2. Hey there! I could have sworn I’ve been to this website before but after browsing through some of the post I realized it’s new to me.
    Anyways, I’m definitely happy I found it and I’ll be bookmarking and checking back often!

  3. Pingback: Homegrown – 3rd Annual Flats and Handwashing challenge | Confessions of a Malkavian

  4. IMPORTANT – when you felt sweaters in your washer, be sure to tie them in a pillow case, especially if they are very fuzzy or thick. The washer repair man is at my house because I washed 5 thrift shop sweaters at once and the wool clogged my pump!

    • Yikes! Thanks for the tip. I felted in my old front-load washer without a pillow case, the washer eventually went out but not because of the sweater (but do to power serge damaging the computer). I don’t want to ruin my new washer though, so I will be sure to use a pillow case next time.

  5. Pingback: Wool Soakers « Lv04's Blog

  6. Pingback: Katrina's Wool Diaper Cover Soaker Sewing Pattern | Right Side Wrong Side Sewing Blog

  7. OK did you use her waistband and leg cuffs from the pattern? I “winged it on making my own waistband and ended up with it being way too loose……..

    • I did, but as you can see I sewed them on before sewing up the side seams, it worked much easier and if it was a little long you could stretch it as you go and cut it even at the end.

  8. I’m a new grandma; made two soakers from a merino wool sweater BUT have questions. My daughter has onesies plus cute little one piece baby clothes. These seem to pressure the crotch and wick urine onto clothes. What outer clothes work best?? It’s cold here in Steamobat Springs!

    • Kathleen, as far as it putting pressure on the clothes, I can only suggest that maybe you go a size up on the clothes, or look for brands that have a longer torso length. As far as the wicking, I never had this problem. Did you lanolize it following the tutorial at “Understanding Laura’s” blog? If not, this must be done to prevent wicking. Also, you need to make sure that none of the cloth diaper is sticking out the back or the legs of the wool cover. I have only ever noticed a light ‘sweat’ coming through the diaper and since the wool/lanolin change the composition of the pee, it is just sweat and nothing else. It was never a dampness or wetness though. I think this goes without saying, but just in case anyone is confused, the onsie gets snapped OVER the wool cover, not between the cloth diaper and the cover.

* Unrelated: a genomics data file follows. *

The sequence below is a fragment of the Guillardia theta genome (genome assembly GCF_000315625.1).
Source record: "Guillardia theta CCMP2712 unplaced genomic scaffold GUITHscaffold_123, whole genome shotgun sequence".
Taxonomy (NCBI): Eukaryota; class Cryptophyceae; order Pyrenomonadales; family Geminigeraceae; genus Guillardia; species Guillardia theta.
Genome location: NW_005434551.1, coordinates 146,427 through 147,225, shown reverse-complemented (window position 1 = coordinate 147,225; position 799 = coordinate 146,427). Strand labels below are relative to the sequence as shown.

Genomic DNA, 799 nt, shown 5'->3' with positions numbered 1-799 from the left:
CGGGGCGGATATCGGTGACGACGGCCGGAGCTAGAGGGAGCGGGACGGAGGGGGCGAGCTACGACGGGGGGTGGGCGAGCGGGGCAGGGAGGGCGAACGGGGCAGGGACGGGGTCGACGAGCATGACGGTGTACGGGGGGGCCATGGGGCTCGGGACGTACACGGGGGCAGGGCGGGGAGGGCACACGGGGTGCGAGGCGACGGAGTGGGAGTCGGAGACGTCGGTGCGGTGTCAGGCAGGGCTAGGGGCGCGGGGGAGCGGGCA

9. OH MY GOSH! yay for this tutorial! I saw these on etsy selling for $20 a piece and thought “I can make that” but all I could find were patterns for the ugly, primitive-looking ones… I almost gave up and luckily found your tute before I did! thank you thank you THANK YOU!

  10. I made my own. Im really new to sewing but they sure do the job. I use them with a prefold (pinned) and Gerber plastic pants over. (because Im paranoid of leaks) they work wonderfully. And so far I have found I can use any sweater really. it matters not the wool content. For me that is super because I am only using things out of my own closet. Thank you so much for sharing! Im so glad i found this. You did a prefect job at explaining.